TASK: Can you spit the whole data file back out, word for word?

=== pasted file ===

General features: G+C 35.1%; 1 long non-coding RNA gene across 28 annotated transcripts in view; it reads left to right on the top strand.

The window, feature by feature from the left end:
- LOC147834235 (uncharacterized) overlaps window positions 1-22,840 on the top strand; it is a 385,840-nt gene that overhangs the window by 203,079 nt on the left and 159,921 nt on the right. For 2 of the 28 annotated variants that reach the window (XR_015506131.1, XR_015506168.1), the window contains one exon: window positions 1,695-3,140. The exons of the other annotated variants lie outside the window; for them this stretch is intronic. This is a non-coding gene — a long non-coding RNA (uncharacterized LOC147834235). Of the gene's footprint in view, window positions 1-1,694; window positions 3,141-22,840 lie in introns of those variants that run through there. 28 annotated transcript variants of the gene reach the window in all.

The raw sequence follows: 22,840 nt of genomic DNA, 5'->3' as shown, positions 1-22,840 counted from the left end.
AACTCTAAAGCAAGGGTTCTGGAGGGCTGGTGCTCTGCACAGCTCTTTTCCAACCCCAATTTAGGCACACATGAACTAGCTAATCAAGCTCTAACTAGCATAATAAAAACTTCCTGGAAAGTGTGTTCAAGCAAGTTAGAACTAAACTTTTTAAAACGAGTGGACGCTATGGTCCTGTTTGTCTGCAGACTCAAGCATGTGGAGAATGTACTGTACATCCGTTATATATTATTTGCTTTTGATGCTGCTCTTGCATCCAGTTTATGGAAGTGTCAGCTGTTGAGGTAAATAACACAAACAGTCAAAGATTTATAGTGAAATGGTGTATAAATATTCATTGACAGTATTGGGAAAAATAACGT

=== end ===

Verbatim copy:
General features: G+C 35.1%; 1 long non-coding RNA gene across 28 annotated transcripts in view; it reads left to right on the top strand.

The window, feature by feature from the left end:
- LOC147834235 (uncharacterized) overlaps window positions 1-22,840 on the top strand; it is a 385,840-nt gene that overhangs the window by 203,079 nt on the left and 159,921 nt on the right. For 2 of the 28 annotated variants that reach the window (XR_015506131.1, XR_015506168.1), the window contains one exon: window positions 1,695-3,140. The exons of the other annotated variants lie outside the window; for them this stretch is intronic. This is a non-coding gene — a long non-coding RNA (uncharacterized LOC147834235). Of the gene's footprint in view, window positions 1-1,694; window positions 3,141-22,840 lie in introns of those variants that run through there. 28 annotated transcript variants of the gene reach the window in all.

The raw sequence follows: 22,840 nt of genomic DNA, 5'->3' as shown, positions 1-22,840 counted from the left end.
AACTCTAAAGCAAGGGTTCTGGAGGGCTGGTGCTCTGCACAGCTCTTTTCCAACCCCAATTTAGGCACACATGAACTAGCTAATCAAGCTCTAACTAGCATAATAAAAACTTCCTGGAAAGTGTGTTCAAGCAAGTTAGAACTAAACTTTTTAAAACGAGTGGACGCTATGGTCCTGTTTGTCTGCAGACTCAAGCATGTGGAGAATGTACTGTACATCCGTTATATATTATTTGCTTTTGATGCTGCTCTTGCATCCAGTTTATGGAAGTGTCAGCTGTTGAGGTAAATAACACAAACAGTCAAAGATTTATAGTGAAATGGTGTATAAATATTCATTGACAGTATTGGGAAAAATAACGT